Early hypoglycemia common after starting basal insulin therapy
medwireNews: Almost one in 10 people with type 2 diabetes who begin basal insulin therapy through the Medicare health program experience hypoglycemia within 6 months, US research suggests.
And those patients who do experience hypoglycemia have a 33% greater likelihood of discontinuing therapy for at least 90 days in the first year than patients without early hypoglycemia, and a 19% lower odds of being adherent (≥0.80 proportion of days covered), the researchers report in Diabetes, Obesity and Metabolism.
The increased risk for discontinuation remained significant during the longer 3-year follow-up, whereas there was no association with 3-year adherence.
The study involved 14,466 patients with type 2 diabetes who initiated basal insulin therapy between 2008 and 2012 according to outpatient prescription drug claims, 9.1% of whom experienced at least one hypoglycemic event within the first 6 months.
“Reducing the incidence of early hypoglycemia has the potential to improve insulin adherence and outcomes for patients with type 2 diabetes,” the team maintains, highlighting the need for physicians to emphasize the importance of glucose monitoring to their patients and ensure adequate patient education is in place.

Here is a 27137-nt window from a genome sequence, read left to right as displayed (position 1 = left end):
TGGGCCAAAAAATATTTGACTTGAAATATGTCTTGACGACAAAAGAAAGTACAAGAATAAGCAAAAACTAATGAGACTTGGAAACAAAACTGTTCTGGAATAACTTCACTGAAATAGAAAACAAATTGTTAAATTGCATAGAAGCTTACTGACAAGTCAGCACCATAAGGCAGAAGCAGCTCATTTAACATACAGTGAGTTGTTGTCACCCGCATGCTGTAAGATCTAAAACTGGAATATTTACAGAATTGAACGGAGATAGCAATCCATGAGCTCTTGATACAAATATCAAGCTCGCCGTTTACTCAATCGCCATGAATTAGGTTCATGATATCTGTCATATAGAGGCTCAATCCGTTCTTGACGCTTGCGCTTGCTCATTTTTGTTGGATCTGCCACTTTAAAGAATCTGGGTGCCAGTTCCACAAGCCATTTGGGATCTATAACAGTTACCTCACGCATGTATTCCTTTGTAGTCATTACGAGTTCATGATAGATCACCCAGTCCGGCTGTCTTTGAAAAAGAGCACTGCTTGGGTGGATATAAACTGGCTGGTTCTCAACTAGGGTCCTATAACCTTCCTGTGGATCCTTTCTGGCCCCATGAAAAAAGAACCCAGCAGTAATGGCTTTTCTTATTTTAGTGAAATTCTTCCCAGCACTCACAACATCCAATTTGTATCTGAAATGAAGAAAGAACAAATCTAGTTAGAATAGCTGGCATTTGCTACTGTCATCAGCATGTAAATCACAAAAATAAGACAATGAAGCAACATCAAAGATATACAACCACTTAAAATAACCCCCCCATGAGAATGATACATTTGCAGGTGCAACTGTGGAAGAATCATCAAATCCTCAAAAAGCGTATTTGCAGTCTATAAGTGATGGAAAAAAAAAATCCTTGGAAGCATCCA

The researchers report that “a unique finding” was the 20% increased odds of at least one early hypoglycemic event among the 60% of participants receiving low-income subsidies through part D prescription drug plans of the healthcare program.
Jalpa Doshi (University of Pennsylvania, Philadelphia, USA) and colleagues say that potential reasons for this may include lower education or a higher comorbidity burden in this group compared with other beneficiaries. They explain that these factors are consistent with social deprivation, which itself is a risk factor for hypoglycemic hospitalization.
Other characteristics linked with early hypoglycemia include female gender, which carried a 16% increased odds of an early hypoglycemic event and a high diabetes complication score index, which carried an 8% increased odds.
Connective tissue disease or rheumatic disease carried a 43% increased odds of an early hypoglycemic event and hypoglycemia during the baseline period was associated with a 4.24-fold increased odds.
The researchers highlight the association with connective tissue disease and suggest that the patients prone to hypoglycemia may have undiagnosed latent autoimmune diabetes and that their total daily insulin need is relatively low.
The team concludes: “Given that this study showed that patients who experienced early hypoglycemia had poorer adherence and persistence, such patients may benefit from more frequent and less aggressive insulin titration, more frequent healthcare professional visits, and specialist referrals during the first year of [basal insulin] initiation to address diabetes education and specialist care needs, and to improve glycemic control without the high risk of early hypoglycemia.”
By Anita Chakraverty
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